Archive 81 is a new Netflix series that might have gone under the radar had it failed to grip fan attention like it has. Popular new releases might have overshadowed it, but Archive 81 has staked a claim as one of Netflix’s most popular shows of January 2022.
The series’ trailer made Archive 81 seem pretty scary. Additionally, the presence of legendary horror director James Wan as one of the producers gave fans the idea that Archive 81 would take us through one hell of a scary ride. Now that the show’s eight episodes are out, let’s find out if Archive 81 is scary.
Archive 81 is a tense watch, but it isn’t scary
Archive 81 is loosely based on a horror podcast with the same name. It follows film archivist Dan Turner, who businessman Virgil Davenport recruits to restore fire-damaged tapes, which Melody Pendras created in 1994.
Virgil, who seems to have a hidden agenda, offers Dan $100,000 as payment. However, due to the fragility of the tapes, Dan has to work in an isolated compound with no wifi and poor mobile reception.
In 1994, Melody Pendras interviewed the residents of a New York apartment building. The oral history project soon turned eerie as Melody started to suspect and investigate cult activity at the Visser Apartment.
The series tells its story through Melody’s lens, making it a ‘found footage’ production. Dan follows her quest for answers as he tries to make his own conclusions. His entire family died in a fire in 1994, the same fire that consumed the Visser building.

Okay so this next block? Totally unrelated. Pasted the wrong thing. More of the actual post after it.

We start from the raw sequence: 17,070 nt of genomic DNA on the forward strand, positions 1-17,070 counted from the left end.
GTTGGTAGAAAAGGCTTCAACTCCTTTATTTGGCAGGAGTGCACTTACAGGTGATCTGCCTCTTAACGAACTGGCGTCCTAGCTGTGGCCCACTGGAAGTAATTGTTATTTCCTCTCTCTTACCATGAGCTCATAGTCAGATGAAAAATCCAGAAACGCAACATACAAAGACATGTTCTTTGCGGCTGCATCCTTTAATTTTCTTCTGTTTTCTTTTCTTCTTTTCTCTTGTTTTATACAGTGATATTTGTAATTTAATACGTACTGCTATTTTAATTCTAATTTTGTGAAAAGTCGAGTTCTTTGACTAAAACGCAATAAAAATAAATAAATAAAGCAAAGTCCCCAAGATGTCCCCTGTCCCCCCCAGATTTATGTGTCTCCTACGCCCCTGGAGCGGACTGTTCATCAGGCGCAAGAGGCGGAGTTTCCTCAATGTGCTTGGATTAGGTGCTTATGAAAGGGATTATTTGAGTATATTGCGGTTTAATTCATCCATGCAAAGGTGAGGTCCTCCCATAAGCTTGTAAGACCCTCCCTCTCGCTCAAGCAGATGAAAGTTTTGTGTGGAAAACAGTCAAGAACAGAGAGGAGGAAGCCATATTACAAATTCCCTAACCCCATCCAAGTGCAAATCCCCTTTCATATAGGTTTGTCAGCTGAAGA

Maybe Melody’s tapes contain some answers. What was meant to be a handsome payday now becomes personal for Dan, making you wonder whether Virgil Davenport really chose Dan at random.
The film tries to build terror by exploiting familiar tropes. Jump scares, corridor stalking, (possible) hallucinations, unexplained sounds at night, cultish themes, and fearful smiles and veiled warnings from the inhabitants of the building exist in the film to build dread.
However, the tense storyline eclipses any fear you might have. The mystery in Archive 81 supersedes the horror: you’ll be more invested in figuring out the narrative than focusing on the scares.
Actor Matt McGorry plays Dan’s best friend, Mark Higgens, in Archive 81. He told Distractify that he joined the series believing it to be a psychological thriller before finding out that it had more layers. He said:
“What I really appreciate is it’s not really dependent on like, things jumping out and scaring you. It’s very far in the other direction. There is always this like ominous kind of nature, and, I mean, when watching it [had me] a bit on the edge of my seat. But it kind of maintains the tension in a really interesting way.”
The narrative can sometimes feel somewhat convoluted, but there’s just reward for your patience. Unlike other shows that build tension only to have a silly conclusion, Archive 81 builds to a satisfactory conclusion that the showrunners can build on for a possible season 2.